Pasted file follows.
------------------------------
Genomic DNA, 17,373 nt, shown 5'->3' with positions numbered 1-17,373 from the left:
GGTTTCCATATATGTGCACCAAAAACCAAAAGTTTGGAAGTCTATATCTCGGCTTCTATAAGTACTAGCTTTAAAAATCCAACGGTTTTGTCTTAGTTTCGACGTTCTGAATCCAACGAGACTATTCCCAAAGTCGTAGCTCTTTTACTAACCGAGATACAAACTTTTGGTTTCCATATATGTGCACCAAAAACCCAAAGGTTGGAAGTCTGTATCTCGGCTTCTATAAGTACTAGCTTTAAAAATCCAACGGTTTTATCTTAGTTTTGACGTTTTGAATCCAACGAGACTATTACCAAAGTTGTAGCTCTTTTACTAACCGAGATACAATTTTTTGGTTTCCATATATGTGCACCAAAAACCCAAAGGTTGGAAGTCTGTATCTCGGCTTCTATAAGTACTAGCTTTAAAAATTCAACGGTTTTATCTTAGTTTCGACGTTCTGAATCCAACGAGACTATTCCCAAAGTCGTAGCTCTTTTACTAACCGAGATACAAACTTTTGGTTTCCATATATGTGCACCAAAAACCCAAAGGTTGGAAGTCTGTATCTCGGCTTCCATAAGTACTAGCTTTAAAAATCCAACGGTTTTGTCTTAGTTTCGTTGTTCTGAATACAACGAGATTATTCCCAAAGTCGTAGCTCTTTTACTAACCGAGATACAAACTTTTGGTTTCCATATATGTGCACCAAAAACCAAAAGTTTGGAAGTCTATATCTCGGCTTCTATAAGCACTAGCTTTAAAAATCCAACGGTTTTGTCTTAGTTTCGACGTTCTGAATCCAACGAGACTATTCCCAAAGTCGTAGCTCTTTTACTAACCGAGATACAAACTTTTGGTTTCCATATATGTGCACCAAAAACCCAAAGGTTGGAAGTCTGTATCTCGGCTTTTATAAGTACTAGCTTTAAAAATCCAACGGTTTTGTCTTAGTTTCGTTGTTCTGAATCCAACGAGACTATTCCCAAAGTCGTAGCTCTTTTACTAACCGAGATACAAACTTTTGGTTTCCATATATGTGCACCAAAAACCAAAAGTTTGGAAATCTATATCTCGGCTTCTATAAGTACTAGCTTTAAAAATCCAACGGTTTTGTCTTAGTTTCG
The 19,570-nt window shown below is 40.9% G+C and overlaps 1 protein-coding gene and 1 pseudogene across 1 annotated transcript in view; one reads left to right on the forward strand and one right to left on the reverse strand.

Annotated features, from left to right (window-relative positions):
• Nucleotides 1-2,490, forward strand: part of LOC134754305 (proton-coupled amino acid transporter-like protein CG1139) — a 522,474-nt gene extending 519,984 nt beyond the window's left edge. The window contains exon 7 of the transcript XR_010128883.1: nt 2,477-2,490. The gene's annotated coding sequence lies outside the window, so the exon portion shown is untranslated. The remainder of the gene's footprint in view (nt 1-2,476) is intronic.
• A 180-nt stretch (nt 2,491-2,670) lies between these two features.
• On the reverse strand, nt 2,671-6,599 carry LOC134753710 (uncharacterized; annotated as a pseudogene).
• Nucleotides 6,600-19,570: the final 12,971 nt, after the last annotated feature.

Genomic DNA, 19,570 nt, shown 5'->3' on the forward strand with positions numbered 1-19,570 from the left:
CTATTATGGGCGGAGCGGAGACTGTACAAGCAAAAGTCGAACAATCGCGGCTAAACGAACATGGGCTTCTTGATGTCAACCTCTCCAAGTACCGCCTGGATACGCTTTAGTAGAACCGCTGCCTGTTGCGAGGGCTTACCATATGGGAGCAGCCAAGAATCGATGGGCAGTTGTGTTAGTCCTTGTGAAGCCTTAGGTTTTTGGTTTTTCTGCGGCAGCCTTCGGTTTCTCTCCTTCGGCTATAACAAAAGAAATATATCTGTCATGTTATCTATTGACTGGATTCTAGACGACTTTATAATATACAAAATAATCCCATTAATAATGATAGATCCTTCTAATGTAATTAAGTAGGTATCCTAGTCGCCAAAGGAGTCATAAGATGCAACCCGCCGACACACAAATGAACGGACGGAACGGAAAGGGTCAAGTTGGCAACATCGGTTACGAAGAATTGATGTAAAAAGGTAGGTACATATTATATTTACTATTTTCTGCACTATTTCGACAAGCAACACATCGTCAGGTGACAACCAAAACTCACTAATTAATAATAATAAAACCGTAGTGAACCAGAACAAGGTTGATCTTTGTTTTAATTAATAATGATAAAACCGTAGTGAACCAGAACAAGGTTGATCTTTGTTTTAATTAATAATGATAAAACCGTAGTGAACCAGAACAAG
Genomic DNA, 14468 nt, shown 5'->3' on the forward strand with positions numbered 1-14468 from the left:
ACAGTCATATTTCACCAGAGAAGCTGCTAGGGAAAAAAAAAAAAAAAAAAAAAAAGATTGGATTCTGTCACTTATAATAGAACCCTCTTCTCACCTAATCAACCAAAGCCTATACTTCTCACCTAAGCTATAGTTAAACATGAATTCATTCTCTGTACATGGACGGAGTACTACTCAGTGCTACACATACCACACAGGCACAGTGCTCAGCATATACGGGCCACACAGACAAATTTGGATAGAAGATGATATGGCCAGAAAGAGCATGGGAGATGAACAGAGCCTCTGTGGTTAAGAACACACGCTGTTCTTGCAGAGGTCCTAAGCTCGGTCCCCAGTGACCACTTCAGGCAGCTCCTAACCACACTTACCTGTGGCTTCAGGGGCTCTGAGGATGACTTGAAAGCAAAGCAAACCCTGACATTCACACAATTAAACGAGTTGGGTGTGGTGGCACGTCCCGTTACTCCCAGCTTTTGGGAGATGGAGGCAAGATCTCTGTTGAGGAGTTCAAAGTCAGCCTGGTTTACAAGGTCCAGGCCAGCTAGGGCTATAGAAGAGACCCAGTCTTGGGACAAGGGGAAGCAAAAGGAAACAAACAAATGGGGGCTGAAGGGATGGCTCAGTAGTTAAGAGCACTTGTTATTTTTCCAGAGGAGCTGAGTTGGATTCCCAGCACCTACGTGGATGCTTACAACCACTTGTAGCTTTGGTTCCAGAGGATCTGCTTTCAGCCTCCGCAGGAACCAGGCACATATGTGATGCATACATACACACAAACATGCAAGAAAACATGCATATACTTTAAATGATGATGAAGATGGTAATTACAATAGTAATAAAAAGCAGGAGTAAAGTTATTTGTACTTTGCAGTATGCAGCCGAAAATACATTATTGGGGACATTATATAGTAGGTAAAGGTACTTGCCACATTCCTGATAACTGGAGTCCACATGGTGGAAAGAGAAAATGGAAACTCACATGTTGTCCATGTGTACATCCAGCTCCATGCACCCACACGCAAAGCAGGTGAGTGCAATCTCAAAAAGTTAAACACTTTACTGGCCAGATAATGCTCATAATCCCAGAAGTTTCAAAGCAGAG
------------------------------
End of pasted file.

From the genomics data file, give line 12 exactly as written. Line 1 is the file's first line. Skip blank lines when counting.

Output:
ACAGTCATATTTCACCAGAGAAGCTGCTAGGGAAAAAAAAAAAAAAAAAAAAAAAGATTGGATTCTGTCACTTATAATAGAACCCTCTTCTCACCTAATCAACCAAAGCCTATACTTCTCACCTAAGCTATAGTTAAACATGAATTCATTCTCTGTACATGGACGGAGTACTACTCAGTGCTACACATACCACACAGGCACAGTGCTCAGCATATACGGGCCACACAGACAAATTTGGATAGAAGATGATATGGCCAGAAAGAGCATGGGAGATGAACAGAGCCTCTGTGGTTAAGAACACACGCTGTTCTTGCAGAGGTCCTAAGCTCGGTCCCCAGTGACCACTTCAGGCAGCTCCTAACCACACTTACCTGTGGCTTCAGGGGCTCTGAGGATGACTTGAAAGCAAAGCAAACCCTGACATTCACACAATTAAACGAGTTGGGTGTGGTGGCACGTCCCGTTACTCCCAGCTTTTGGGAGATGGAGGCAAGATCTCTGTTGAGGAGTTCAAAGTCAGCCTGGTTTACAAGGTCCAGGCCAGCTAGGGCTATAGAAGAGACCCAGTCTTGGGACAAGGGGAAGCAAAAGGAAACAAACAAATGGGGGCTGAAGGGATGGCTCAGTAGTTAAGAGCACTTGTTATTTTTCCAGAGGAGCTGAGTTGGATTCCCAGCACCTACGTGGATGCTTACAACCACTTGTAGCTTTGGTTCCAGAGGATCTGCTTTCAGCCTCCGCAGGAACCAGGCACATATGTGATGCATACATACACACAAACATGCAAGAAAACATGCATATACTTTAAATGATGATGAAGATGGTAATTACAATAGTAATAAAAAGCAGGAGTAAAGTTATTTGTACTTTGCAGTATGCAGCCGAAAATACATTATTGGGGACATTATATAGTAGGTAAAGGTACTTGCCACATTCCTGATAACTGGAGTCCACATGGTGGAAAGAGAAAATGGAAACTCACATGTTGTCCATGTGTACATCCAGCTCCATGCACCCACACGCAAAGCAGGTGAGTGCAATCTCAAAAAGTTAAACACTTTACTGGCCAGATAATGCTCATAATCCCAGAAGTTTCAAAGCAGAG